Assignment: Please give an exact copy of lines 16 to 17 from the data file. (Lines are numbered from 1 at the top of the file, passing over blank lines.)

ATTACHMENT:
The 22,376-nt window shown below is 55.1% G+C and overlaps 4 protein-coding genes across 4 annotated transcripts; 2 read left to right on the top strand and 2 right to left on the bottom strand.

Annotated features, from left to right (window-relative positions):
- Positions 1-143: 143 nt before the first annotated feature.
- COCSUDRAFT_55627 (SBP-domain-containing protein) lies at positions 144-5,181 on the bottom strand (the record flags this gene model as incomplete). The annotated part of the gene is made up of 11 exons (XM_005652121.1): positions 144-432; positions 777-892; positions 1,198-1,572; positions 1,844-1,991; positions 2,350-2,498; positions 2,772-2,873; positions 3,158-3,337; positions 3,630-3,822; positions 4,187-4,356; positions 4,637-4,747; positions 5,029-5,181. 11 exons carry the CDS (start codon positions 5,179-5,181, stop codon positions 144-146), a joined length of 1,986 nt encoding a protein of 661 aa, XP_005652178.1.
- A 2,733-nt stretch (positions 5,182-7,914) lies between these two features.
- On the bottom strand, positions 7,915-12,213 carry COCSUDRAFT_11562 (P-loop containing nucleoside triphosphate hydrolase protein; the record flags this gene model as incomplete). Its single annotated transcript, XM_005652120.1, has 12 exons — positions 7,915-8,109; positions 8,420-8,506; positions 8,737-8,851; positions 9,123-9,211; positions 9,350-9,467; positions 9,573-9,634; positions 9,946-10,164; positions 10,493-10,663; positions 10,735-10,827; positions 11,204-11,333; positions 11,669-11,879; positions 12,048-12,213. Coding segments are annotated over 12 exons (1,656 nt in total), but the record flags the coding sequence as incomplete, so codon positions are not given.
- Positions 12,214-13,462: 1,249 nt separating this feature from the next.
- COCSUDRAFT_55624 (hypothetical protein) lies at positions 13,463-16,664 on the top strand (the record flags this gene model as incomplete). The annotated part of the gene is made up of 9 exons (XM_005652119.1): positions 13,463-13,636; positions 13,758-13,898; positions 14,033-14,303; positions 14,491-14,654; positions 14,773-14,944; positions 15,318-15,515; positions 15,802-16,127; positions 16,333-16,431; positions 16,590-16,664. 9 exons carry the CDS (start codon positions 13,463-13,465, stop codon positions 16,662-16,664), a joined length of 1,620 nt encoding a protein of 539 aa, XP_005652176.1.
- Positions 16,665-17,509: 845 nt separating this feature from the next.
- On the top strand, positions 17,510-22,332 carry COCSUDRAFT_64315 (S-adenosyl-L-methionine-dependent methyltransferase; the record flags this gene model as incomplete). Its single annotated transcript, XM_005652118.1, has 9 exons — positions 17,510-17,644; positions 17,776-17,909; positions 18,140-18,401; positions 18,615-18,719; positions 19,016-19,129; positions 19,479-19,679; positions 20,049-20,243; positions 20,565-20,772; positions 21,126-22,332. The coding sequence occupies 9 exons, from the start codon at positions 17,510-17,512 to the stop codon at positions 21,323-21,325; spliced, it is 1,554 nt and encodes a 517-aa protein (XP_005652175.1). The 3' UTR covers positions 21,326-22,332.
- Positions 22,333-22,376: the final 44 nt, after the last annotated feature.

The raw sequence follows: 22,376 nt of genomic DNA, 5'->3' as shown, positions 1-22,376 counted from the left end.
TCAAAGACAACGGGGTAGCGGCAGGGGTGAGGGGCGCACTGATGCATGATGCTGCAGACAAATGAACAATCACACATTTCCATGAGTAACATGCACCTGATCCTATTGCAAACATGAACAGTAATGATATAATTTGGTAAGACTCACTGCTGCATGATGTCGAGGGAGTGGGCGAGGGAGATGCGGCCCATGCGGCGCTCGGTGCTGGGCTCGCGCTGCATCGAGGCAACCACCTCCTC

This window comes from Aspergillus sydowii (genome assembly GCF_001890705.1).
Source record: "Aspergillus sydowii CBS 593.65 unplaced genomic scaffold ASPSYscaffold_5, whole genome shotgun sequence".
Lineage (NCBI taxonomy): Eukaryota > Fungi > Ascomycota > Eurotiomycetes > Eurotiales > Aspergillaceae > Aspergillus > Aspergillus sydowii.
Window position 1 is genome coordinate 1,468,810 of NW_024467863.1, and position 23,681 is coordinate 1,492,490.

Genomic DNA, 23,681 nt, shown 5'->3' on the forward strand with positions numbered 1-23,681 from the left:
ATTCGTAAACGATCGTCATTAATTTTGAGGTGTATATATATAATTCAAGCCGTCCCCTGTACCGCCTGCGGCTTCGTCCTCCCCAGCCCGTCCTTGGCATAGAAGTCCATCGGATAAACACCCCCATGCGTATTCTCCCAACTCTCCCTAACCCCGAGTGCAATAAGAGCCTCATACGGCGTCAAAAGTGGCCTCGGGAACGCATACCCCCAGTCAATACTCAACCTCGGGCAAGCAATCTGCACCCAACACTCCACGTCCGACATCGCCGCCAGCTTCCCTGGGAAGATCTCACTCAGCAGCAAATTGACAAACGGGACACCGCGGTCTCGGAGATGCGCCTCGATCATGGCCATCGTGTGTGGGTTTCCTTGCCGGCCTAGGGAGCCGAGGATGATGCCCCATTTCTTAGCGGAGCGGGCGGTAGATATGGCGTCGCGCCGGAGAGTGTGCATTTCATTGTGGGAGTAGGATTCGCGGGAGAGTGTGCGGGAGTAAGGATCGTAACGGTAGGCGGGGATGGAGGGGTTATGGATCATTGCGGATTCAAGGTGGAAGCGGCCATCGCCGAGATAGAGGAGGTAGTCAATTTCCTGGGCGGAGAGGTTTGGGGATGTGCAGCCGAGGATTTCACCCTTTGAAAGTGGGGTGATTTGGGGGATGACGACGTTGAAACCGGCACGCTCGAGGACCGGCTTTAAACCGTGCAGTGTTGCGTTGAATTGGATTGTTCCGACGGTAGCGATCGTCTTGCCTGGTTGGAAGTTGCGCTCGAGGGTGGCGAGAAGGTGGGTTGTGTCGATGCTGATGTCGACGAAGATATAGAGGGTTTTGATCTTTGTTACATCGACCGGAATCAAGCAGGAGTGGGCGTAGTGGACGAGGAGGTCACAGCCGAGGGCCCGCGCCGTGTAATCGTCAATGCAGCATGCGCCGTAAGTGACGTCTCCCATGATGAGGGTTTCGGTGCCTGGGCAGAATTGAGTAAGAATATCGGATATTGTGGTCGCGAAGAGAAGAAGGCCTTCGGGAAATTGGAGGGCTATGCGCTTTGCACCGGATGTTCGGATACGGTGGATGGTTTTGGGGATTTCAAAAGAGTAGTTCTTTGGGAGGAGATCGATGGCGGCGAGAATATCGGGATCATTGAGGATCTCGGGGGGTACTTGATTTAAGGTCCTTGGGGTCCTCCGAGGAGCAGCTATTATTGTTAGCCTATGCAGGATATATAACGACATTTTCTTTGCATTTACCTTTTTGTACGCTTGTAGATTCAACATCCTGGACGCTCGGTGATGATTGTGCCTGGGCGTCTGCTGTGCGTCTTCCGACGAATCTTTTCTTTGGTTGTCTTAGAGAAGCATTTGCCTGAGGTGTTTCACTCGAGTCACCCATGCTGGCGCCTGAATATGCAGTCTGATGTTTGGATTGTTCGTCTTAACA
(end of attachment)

Lineage (NCBI taxonomy): Eukaryota > Fungi > Ascomycota > Eurotiomycetes > Eurotiales > Aspergillaceae > Aspergillus > Aspergillus sydowii.
Window position 1 is genome coordinate 1,468,810 of NW_024467863.1, and position 23,681 is coordinate 1,492,490.